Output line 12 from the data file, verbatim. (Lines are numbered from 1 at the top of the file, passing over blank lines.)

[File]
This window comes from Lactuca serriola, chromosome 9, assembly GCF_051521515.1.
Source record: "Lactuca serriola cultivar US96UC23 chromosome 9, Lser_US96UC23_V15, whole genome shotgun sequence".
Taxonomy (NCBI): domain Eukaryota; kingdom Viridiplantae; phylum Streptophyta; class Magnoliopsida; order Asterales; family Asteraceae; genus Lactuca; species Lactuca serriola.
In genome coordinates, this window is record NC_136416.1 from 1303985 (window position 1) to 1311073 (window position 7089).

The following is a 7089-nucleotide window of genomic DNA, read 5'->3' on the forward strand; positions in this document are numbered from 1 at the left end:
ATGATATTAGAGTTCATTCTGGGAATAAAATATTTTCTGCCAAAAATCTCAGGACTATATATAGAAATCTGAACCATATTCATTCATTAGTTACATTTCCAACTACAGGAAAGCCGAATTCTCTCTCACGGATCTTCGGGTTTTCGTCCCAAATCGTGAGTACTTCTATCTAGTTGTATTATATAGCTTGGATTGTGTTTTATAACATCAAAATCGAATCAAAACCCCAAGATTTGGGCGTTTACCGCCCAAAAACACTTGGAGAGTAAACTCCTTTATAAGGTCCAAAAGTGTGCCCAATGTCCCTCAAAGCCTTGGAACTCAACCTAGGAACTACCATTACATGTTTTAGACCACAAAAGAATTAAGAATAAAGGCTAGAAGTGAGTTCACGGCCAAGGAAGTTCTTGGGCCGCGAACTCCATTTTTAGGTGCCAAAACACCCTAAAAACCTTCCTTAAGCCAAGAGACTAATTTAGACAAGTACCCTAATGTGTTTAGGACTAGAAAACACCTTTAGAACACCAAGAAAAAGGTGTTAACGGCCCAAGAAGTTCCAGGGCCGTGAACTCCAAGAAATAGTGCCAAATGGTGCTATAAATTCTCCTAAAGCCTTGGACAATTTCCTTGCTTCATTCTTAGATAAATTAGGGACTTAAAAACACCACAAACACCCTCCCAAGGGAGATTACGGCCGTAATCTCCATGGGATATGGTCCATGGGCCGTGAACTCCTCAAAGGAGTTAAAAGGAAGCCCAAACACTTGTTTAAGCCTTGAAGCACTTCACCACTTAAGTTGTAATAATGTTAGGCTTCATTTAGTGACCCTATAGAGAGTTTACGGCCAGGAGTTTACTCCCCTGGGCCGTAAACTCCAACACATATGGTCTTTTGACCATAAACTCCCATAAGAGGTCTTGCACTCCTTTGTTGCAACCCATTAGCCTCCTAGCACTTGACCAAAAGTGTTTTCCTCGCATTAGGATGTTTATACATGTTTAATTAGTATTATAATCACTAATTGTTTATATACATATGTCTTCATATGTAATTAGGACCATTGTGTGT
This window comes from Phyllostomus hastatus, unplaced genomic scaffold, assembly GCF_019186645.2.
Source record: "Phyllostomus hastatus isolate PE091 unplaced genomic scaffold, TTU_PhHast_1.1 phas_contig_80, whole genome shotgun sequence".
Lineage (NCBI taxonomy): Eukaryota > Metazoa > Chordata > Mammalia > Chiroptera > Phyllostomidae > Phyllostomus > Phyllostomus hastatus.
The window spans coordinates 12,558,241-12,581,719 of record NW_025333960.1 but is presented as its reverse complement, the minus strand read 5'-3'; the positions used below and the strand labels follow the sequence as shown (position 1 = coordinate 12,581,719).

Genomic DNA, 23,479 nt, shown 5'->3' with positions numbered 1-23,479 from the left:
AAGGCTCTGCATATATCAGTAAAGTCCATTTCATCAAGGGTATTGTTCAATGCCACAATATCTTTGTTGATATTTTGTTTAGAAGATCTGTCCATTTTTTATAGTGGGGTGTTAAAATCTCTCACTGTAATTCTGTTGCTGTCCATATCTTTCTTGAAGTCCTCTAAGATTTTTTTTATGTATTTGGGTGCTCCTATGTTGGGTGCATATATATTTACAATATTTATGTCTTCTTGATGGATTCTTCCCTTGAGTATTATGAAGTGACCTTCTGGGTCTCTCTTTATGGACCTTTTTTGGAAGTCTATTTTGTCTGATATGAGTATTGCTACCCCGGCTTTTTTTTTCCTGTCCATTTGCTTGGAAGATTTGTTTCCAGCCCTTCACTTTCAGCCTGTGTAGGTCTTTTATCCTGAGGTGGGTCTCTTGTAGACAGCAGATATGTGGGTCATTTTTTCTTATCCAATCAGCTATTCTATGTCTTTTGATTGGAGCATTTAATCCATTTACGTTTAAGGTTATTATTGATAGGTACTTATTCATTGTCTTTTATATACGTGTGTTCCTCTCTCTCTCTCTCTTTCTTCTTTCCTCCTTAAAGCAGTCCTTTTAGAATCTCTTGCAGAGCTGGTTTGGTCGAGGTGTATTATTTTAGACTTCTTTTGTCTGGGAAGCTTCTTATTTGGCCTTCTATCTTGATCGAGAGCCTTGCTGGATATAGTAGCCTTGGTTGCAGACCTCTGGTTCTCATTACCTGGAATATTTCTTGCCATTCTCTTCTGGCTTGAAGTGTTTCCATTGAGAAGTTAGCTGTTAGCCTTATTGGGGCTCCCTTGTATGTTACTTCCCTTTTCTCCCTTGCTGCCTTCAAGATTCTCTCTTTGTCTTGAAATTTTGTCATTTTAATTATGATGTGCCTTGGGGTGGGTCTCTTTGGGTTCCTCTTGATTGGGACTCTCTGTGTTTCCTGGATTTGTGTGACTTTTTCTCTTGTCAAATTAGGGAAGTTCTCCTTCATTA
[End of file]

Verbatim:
AAGGCTCTGCATATATCAGTAAAGTCCATTTCATCAAGGGTATTGTTCAATGCCACAATATCTTTGTTGATATTTTGTTTAGAAGATCTGTCCATTTTTTATAGTGGGGTGTTAAAATCTCTCACTGTAATTCTGTTGCTGTCCATATCTTTCTTGAAGTCCTCTAAGATTTTTTTTATGTATTTGGGTGCTCCTATGTTGGGTGCATATATATTTACAATATTTATGTCTTCTTGATGGATTCTTCCCTTGAGTATTATGAAGTGACCTTCTGGGTCTCTCTTTATGGACCTTTTTTGGAAGTCTATTTTGTCTGATATGAGTATTGCTACCCCGGCTTTTTTTTTCCTGTCCATTTGCTTGGAAGATTTGTTTCCAGCCCTTCACTTTCAGCCTGTGTAGGTCTTTTATCCTGAGGTGGGTCTCTTGTAGACAGCAGATATGTGGGTCATTTTTTCTTATCCAATCAGCTATTCTATGTCTTTTGATTGGAGCATTTAATCCATTTACGTTTAAGGTTATTATTGATAGGTACTTATTCATTGTCTTTTATATACGTGTGTTCCTCTCTCTCTCTCTCTTTCTTCTTTCCTCCTTAAAGCAGTCCTTTTAGAATCTCTTGCAGAGCTGGTTTGGTCGAGGTGTATTATTTTAGACTTCTTTTGTCTGGGAAGCTTCTTATTTGGCCTTCTATCTTGATCGAGAGCCTTGCTGGATATAGTAGCCTTGGTTGCAGACCTCTGGTTCTCATTACCTGGAATATTTCTTGCCATTCTCTTCTGGCTTGAAGTGTTTCCATTGAGAAGTTAGCTGTTAGCCTTATTGGGGCTCCCTTGTATGTTACTTCCCTTTTCTCCCTTGCTGCCTTCAAGATTCTCTCTTTGTCTTGAAATTTTGTCATTTTAATTATGATGTGCCTTGGGGTGGGTCTCTTTGGGTTCCTCTTGATTGGGACTCTCTGTGTTTCCTGGATTTGTGTGACTTTTTCTCTTGTCAAATTAGGGAAGTTCTCCTTCATTA